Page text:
Characters/Pairing: Lane Pryce/Joan Harris, Peggy Olson, Ken Cosgrove, Don Draper, Rebecca Pryce, Roger Sterling, Gail Holloway, Stan Rizzo, Michael Ginsberg
Summary: In which two friends fall out, fall to pieces, and -- much, much later -- fall in love. AU from 5x09.
Here on A03, but you can also read chapter 1 below.
Cutler, Gleason and Chaough
Sitting in her office with her feet kicked up onto the desk, Peggy's deep into her second cup of coffee and scribbling down potential tags for a new Alfa Romeo campaign when Kenny bursts into the room, a folded newspaper in one hand and his coat in the other.
“You've gotta see this!”
She sits up with an exaggerated grumble, bright morning light from the window behind her making her squint to see him better. “Don't you knock?”
“Guess who's getting hitched.” Ken's smiling so widely Peggy wants to smack him. Judging from his gleeful tone, it's someone at the old place.
“Not Roger, I hope.” She folds her arms across her chest. “Stan still owes me money.”
“Nope,” he replies, his smug grin refusing to budge as he waves the paper in front of her face. “Take a look.”
Peggy snatches the paper from him with a huff, opening it over her desk and fluffing the pages to see the type clearly. She scans the vows section and lands on a picture with two familiar faces whose caption reads HARRIS/PRYCE.
Her eyes nearly bug out of her head.
“Oh, my god!” she shrieks, looking up from the paper and back to her friend, open mouthed.
“Told you it wasn't Roger,” he says, starting to laugh.
“Bullshit!” She lunges towards him in an attempt to smack his arm. He dodges around the desk, just out of reach. “Did you know about this?”
Ken shakes his head, still grinning as he runs a hand through his hair. “Cynthia kept asking all these questions. How long they'd been an item – if I'd noticed anything before I left. I think I told her no a hundred times before she believed me.”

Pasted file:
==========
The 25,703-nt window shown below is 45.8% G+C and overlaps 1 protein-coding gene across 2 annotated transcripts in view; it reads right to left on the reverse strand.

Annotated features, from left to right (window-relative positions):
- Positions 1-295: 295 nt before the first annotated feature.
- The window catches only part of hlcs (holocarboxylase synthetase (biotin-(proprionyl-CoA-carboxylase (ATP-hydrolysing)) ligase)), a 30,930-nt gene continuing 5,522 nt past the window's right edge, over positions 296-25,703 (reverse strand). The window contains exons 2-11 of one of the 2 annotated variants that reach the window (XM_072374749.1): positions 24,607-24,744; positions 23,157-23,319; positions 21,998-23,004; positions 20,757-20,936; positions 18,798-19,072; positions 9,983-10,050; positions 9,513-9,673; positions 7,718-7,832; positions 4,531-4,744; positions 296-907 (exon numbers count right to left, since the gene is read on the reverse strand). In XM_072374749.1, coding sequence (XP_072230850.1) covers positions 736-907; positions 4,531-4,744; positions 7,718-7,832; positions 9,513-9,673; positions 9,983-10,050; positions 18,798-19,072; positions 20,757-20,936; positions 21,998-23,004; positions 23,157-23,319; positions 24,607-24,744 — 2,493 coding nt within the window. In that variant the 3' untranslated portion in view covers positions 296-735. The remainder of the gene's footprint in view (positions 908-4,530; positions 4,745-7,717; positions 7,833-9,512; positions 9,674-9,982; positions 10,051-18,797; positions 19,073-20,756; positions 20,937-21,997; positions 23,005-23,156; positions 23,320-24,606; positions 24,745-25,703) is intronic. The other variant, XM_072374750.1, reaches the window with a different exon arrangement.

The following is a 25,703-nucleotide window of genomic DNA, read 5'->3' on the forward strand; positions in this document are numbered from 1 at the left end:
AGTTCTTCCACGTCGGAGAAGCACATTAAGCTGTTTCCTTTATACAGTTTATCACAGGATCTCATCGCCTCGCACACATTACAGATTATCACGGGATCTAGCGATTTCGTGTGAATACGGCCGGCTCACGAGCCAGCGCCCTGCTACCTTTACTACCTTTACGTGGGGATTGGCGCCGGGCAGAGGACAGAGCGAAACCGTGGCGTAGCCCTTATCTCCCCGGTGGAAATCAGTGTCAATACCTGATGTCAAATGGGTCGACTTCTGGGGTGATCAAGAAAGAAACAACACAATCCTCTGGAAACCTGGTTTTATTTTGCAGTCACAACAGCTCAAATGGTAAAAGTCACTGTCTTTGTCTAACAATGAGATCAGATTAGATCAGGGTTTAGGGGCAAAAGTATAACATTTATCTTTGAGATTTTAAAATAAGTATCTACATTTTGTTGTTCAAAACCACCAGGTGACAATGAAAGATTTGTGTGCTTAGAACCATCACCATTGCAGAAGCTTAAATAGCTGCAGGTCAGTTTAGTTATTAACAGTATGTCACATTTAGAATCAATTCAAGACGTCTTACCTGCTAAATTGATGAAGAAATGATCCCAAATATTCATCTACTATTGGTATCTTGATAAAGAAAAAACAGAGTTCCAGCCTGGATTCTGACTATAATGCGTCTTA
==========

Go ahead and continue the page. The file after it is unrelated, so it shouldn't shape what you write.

“Jesus,” Peggy breathes, her mind still reeling. “I can't even believe it.”
She stares at the blurb for so long the words seem to run together:
Mrs. Joan Harris and Mr. Lane Pryce, both of Manhattan, announce their engagement to be married. Both the bride- and groom-to-be are senior partners at advertising agency Sterling Cooper Draper Pryce. The wedding will take place in October.
Peggy casts her mind back, trying to recall some possible hint of romance between them. They'd walk to the elevator together on Fridays – like clockwork, at 5:45 on the dot. And there was tea some mornings, too, she thinks – early in the week?
Mostly, she's coming up blank. Lane and Joan, married.
She has to be hallucinating.
“I really should call her,” Peggy says, looking back to the picture. It's a candid shot of the two of them in Lane's office. Lane's sitting at his desk, glasses on, holding one side of an open Wall Street Journal. Joan's leaning over the back of his chair, right arm resting on Lane's shoulder, left hand curling around her half of the newspaper page. Lane's glancing up and over at her out of the corner of his eye, mouth open as if in mid-sentence. Joan's attention seems to be on the paper but she's smiling from ear to ear, teeth and everything, like he's just said something hilarious.